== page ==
Saturday, December 7, 2013

November 25, 2013 - Pointed Pen Styles Class #5 at Sinai Temple

DeAnn reviewed the lowercase Copperplate letters and demonstrated writing them. She then demonstrated joining the letters into words.

Satomi’s perpetual calendar:

For a review of writing the lowercase Copperplate letters:  See blog entry from January 23, 2012 for detailed notes.

begin the lowercase s more slanted than the slant line

Some alternate versions of letters:

English r

Connecting letters:

In general, the #7 entrance stroke will only be used for the initial letter of a word. In between letters of a word, the exit stroke of a letter will become the entrance stroke of the next letter.

Stroke #9 exit: for the letters o, b, v, and w, the initial dot should be on the inside of the previous stroke. Try to exit at 3:00 to make a smooth connection to the next letter. All the #9s should be at the same level within the word and sentence.

Space the letters so that the whitespaces are all equivalent. The whitespace is the space within the strokes. The downstrokes should all be at the same slant, the same width and the same distance apart so that it looks like true picket fence spacing. The loops of the #5 and #6 strokes should be similar. Be careful of the p’s and f’s; DeAnn tends to press too hard on the downstrokes and they end up thicker than the other letters.

Special cases: for the “f” in a word like “off”, start the #9 stroke a little above the base line in its usual place; don’t worry that it doesn’t cross the #7 stroke. For double “t”s, cross both in one stroke.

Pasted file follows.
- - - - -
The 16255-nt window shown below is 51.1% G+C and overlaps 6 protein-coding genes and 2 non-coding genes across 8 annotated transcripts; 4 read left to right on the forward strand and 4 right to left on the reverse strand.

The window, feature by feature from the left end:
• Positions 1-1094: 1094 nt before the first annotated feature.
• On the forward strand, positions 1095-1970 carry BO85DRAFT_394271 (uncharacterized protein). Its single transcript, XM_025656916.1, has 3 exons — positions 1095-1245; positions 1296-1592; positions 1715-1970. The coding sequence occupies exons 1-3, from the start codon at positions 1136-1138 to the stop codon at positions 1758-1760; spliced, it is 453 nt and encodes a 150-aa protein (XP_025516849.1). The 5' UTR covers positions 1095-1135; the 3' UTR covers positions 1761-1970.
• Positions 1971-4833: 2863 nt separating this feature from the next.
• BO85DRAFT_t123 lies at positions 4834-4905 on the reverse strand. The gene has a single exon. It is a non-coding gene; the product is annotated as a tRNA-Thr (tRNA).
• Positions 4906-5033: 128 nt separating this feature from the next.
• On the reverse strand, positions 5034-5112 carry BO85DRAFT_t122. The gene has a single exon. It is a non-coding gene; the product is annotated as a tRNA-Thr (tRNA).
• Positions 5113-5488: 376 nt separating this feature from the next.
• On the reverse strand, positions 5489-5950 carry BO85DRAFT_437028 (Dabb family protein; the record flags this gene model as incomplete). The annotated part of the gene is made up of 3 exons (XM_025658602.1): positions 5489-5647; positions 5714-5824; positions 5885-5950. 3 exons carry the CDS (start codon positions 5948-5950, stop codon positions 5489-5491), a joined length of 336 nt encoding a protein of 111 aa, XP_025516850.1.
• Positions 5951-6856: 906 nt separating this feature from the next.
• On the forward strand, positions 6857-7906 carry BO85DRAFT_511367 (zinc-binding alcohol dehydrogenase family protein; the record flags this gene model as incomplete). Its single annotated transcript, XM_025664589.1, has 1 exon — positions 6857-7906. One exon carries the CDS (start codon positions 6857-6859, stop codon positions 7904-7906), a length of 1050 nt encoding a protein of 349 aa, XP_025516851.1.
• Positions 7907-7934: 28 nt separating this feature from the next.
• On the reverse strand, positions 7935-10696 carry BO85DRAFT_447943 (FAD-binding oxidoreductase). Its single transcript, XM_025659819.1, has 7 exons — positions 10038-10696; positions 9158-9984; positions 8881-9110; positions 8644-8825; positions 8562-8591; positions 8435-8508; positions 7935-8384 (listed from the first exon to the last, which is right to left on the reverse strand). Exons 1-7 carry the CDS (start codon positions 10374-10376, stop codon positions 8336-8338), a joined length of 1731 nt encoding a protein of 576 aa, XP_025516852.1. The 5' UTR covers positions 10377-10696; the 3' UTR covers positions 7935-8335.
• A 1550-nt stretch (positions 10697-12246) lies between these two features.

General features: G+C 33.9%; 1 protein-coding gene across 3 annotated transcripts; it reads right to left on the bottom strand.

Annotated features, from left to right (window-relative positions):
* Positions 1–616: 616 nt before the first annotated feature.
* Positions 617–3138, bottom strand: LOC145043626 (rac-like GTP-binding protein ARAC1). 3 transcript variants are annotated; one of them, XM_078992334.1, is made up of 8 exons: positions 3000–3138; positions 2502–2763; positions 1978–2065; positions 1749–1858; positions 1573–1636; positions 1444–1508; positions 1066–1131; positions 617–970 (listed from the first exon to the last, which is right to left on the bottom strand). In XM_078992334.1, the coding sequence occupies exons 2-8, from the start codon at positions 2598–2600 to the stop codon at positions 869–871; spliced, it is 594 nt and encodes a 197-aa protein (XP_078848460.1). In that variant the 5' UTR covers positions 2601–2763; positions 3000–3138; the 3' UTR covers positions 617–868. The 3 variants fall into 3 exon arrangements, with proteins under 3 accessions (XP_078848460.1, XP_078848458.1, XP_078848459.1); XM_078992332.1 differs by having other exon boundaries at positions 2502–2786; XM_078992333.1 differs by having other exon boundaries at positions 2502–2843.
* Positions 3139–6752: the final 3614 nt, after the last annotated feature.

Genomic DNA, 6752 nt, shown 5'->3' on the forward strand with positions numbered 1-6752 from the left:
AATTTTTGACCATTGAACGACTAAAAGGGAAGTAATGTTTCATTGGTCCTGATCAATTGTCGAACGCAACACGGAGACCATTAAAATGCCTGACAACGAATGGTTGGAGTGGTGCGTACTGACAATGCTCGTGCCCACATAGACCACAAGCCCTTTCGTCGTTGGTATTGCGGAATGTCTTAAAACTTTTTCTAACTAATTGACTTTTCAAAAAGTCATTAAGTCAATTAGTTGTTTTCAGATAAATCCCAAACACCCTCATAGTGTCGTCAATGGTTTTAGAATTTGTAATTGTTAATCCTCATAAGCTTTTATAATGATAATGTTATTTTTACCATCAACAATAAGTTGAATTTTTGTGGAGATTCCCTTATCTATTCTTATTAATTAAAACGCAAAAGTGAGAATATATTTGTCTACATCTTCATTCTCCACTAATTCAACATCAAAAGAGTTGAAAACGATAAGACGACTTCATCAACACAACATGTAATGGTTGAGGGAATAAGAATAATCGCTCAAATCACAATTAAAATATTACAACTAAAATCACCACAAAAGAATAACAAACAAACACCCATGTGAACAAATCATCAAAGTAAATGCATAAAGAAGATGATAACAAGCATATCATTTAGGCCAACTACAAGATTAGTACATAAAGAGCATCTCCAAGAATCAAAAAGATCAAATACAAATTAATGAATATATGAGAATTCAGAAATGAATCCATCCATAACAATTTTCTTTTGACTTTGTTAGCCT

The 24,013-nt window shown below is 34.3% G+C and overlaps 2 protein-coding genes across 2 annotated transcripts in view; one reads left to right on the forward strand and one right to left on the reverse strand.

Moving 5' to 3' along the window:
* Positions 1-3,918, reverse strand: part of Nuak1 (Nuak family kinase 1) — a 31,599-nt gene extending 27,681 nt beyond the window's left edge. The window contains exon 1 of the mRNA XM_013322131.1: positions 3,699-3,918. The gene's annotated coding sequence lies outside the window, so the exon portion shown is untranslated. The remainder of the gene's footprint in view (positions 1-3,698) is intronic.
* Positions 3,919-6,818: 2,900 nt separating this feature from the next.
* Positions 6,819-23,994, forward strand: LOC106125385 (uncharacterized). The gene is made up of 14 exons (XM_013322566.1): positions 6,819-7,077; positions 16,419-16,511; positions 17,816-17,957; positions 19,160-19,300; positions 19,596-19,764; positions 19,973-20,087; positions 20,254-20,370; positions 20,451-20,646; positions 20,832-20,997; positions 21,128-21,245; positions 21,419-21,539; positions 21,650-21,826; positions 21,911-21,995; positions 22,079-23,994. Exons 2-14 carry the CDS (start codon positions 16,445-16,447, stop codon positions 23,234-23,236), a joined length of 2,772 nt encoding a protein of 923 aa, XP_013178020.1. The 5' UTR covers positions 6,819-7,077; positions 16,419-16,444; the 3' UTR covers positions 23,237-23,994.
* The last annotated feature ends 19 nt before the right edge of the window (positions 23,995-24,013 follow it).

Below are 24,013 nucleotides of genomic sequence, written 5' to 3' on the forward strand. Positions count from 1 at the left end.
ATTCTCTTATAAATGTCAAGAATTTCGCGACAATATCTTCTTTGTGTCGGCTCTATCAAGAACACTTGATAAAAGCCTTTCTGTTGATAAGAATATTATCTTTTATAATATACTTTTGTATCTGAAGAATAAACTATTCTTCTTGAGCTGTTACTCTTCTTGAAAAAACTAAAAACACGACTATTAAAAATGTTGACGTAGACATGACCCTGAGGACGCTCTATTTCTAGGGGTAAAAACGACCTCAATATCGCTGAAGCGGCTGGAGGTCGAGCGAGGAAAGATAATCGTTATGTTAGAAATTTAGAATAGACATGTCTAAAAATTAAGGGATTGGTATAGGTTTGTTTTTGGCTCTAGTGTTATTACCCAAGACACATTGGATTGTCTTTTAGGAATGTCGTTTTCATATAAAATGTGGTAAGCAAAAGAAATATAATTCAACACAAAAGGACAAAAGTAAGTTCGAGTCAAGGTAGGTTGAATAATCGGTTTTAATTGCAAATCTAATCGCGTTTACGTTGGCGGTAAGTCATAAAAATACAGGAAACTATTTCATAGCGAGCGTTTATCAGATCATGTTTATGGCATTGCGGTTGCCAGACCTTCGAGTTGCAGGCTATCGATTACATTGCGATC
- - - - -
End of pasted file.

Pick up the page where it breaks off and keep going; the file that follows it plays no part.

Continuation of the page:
Writing sentences (see Alphabet Sentences by Satomi handout):
Leave a little space between the exit strokes and the #7 entry strokes, just enough to separate the words. The sentence shouldn’t look like a list of words but a sentence. Don’t worry about Capital letters for now (DeAnn will demonstrate those next week).

NOTE:  some instructors/books teach Copperplate with a smaller space for the initial stroke of letters like “m” or “n” (for example, the initial #2 stroke is thinner in width than the second #2 stroke that become the “body” of the m). But DeAnn wants all the strokes to be the same width and have similar whitespaces. Learn the rhythm first before deciding to change it.

Importance of picket-fence spacing:  DeAnn envisions the letter strokes as the foundation for flourishing, like the picket fence in a garden with vines and flowers growing around it. When the foundation (i.e. the “picket fence”) is even and steady, then you can really “go to town” with the flourishing and it’ll look beautiful. But if the letters are unevenly spaced with differing slant-angles, then the addition of flourishing will make it look even messier.

Homework:  practice writing alphabet sentences on all the guidelines. Use both vermillion and black ink, as well as different nibs. If you have Higgins Eternal ink, make a sepia colored ink by mixing half a vial of vermillion with 6 – 8 drops of Higgins Eternal.

Next week:  Capitals

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